I use a soup ladle to pour in the batter. This way I always use the same amount of batter, just the right amount for my 8.5-inch skillet. It gives me the most control and makes pouring the batter in while swirling the pan really easy. Which is why you should do it too.
I cook crepes over medium-high heat. I don’t time the cooking time, although it takes a minute-two for each crepe. Instead I focus on the crepe itself, and this is what always works, no matter the amount of batter used. The crepe is done on one side when it’s cooked through and you can’t see ny liquid / batter, and the edges are starting to get crispy. Then you flip the crepe and wait about 10 seconds for it to get toasty on the other side too.
I use a very thin metal spatula to flip the crepes. It doesn’t have any sharp edges (and doesn’t rip the crepes) and it’s thin enough to slide under the crepe easily.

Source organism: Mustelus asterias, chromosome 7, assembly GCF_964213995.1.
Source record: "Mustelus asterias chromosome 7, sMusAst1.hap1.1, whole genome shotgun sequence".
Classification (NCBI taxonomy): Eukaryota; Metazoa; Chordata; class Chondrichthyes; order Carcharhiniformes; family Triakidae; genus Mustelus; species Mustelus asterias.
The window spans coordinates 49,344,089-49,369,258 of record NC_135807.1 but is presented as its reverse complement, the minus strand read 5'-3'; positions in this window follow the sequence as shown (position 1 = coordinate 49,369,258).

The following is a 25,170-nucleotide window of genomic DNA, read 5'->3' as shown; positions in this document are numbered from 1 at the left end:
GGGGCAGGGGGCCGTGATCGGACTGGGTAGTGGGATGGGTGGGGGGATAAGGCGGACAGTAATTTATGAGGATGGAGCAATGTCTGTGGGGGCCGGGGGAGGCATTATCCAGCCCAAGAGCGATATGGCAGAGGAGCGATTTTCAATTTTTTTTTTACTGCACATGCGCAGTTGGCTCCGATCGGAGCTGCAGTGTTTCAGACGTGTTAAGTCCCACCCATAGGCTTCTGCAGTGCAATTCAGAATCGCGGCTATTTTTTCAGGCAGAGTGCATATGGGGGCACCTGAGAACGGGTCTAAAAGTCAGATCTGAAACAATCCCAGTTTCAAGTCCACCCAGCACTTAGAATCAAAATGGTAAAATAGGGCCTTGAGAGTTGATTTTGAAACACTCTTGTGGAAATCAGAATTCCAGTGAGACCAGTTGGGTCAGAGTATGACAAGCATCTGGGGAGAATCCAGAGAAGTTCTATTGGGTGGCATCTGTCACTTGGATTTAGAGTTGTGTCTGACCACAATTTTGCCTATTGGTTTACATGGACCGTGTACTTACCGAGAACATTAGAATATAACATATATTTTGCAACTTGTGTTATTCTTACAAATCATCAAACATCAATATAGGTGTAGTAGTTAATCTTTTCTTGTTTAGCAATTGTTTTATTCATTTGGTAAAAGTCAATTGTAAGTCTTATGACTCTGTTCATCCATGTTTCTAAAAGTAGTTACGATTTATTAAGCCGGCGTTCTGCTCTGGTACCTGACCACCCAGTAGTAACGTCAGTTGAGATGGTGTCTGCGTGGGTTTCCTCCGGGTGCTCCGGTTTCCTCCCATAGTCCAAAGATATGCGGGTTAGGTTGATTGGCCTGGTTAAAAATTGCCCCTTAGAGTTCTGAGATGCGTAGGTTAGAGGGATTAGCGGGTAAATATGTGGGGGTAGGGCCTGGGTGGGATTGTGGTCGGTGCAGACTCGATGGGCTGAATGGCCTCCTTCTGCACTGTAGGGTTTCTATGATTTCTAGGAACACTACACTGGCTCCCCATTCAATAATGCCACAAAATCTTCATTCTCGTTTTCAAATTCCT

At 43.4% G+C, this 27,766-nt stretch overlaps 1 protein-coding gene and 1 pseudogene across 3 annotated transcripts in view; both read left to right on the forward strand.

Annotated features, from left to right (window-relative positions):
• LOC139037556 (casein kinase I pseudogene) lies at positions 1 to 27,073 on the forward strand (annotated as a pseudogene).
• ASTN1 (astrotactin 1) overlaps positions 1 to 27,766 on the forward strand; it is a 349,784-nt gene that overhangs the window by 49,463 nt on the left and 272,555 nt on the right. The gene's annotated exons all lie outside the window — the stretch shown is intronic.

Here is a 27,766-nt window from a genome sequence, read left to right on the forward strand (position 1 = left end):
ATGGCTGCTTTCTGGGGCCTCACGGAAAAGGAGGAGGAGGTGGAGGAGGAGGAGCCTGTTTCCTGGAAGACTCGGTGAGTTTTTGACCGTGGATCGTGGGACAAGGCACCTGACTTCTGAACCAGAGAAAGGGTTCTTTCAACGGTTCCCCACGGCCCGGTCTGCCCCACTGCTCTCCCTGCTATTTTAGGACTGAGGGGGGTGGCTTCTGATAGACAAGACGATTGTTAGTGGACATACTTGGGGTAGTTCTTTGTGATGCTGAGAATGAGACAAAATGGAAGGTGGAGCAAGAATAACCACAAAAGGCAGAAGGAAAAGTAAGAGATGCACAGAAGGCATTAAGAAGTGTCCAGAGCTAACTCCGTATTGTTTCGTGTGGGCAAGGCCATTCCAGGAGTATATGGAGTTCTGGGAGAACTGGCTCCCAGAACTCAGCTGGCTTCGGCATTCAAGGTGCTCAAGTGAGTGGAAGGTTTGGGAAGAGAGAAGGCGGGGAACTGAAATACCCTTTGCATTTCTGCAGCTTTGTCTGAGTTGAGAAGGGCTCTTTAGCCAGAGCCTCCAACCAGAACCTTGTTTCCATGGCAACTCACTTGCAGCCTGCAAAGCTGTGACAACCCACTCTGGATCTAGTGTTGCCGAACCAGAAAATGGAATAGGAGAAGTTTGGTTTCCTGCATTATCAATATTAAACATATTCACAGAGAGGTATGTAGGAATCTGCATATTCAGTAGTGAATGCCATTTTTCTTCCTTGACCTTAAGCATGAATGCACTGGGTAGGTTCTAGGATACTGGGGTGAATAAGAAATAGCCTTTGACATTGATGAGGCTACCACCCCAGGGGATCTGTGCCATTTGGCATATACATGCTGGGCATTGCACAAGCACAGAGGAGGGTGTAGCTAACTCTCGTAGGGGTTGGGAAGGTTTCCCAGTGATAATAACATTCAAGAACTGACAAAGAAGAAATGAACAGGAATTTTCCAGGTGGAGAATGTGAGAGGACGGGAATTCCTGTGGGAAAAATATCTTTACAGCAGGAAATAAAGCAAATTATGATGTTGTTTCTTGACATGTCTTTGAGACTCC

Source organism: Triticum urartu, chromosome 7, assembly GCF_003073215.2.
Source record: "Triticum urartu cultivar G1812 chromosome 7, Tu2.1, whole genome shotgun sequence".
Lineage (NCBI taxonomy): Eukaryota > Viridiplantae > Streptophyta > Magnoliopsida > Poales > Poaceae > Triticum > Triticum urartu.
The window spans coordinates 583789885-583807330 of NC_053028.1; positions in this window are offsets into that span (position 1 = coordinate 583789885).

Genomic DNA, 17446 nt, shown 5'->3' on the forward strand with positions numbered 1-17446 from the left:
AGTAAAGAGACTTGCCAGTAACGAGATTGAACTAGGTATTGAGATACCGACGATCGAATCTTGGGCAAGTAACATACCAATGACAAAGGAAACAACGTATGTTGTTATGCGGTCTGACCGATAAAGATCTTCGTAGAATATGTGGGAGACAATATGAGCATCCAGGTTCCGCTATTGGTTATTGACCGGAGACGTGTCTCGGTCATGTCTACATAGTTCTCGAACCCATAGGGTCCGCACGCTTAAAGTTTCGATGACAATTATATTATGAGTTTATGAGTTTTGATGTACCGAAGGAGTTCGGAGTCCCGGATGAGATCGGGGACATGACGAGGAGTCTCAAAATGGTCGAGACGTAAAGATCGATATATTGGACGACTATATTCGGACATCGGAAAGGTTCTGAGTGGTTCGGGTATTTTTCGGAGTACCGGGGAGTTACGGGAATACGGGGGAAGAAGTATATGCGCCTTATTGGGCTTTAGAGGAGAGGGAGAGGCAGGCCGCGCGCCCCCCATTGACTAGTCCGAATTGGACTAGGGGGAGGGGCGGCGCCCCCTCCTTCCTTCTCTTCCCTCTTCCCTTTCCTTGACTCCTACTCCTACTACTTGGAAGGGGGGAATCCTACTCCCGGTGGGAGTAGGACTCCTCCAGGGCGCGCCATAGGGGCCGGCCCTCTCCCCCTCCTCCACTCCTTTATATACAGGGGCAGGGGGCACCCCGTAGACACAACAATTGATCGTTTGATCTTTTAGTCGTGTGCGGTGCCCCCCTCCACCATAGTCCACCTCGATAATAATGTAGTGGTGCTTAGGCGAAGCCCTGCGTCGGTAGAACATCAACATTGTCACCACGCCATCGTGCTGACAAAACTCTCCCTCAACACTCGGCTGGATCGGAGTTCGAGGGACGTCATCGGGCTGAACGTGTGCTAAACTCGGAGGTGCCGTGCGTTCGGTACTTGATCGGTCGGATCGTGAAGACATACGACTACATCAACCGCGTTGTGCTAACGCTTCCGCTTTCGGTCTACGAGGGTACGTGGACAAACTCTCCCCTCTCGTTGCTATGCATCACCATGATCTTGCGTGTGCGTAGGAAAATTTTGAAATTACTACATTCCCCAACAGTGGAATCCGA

Store the batter in a bowl covered with plastic wrap in the fridge for up to two days. Whisk it a bit before making the crepes.
Store already cooked crepes on a plate, covered with plastic wrap or foil, in the fridge for up to two days.
Basic crepe recipe + Banana Nutella crepes with whipped cream
Recipe makes 15 8.5-inch crepes.
One filled crepe is a serving big enough for one person.
- 2–3 large eggs (go with 3 for more flavor, 2 work just as good though)
- 720ml (3 cups) milk (whole or part skimmed)
- 400g (2 1/2 cups + 2 TBSPs) all-purpose flour
- 1/2 teaspoon salt
- sunflower oil for cooking
Banana Nutella filling
- Nutella (1 tablespoon per crepe)
- bananas, sliced (1/2 medium banana per crepe)
- whipped cream (a few tablespoons per crepe)
- chocolate sauce for serving (optional)
- In a large bowl, beat the eggs with the salt until fluffy, about a minute.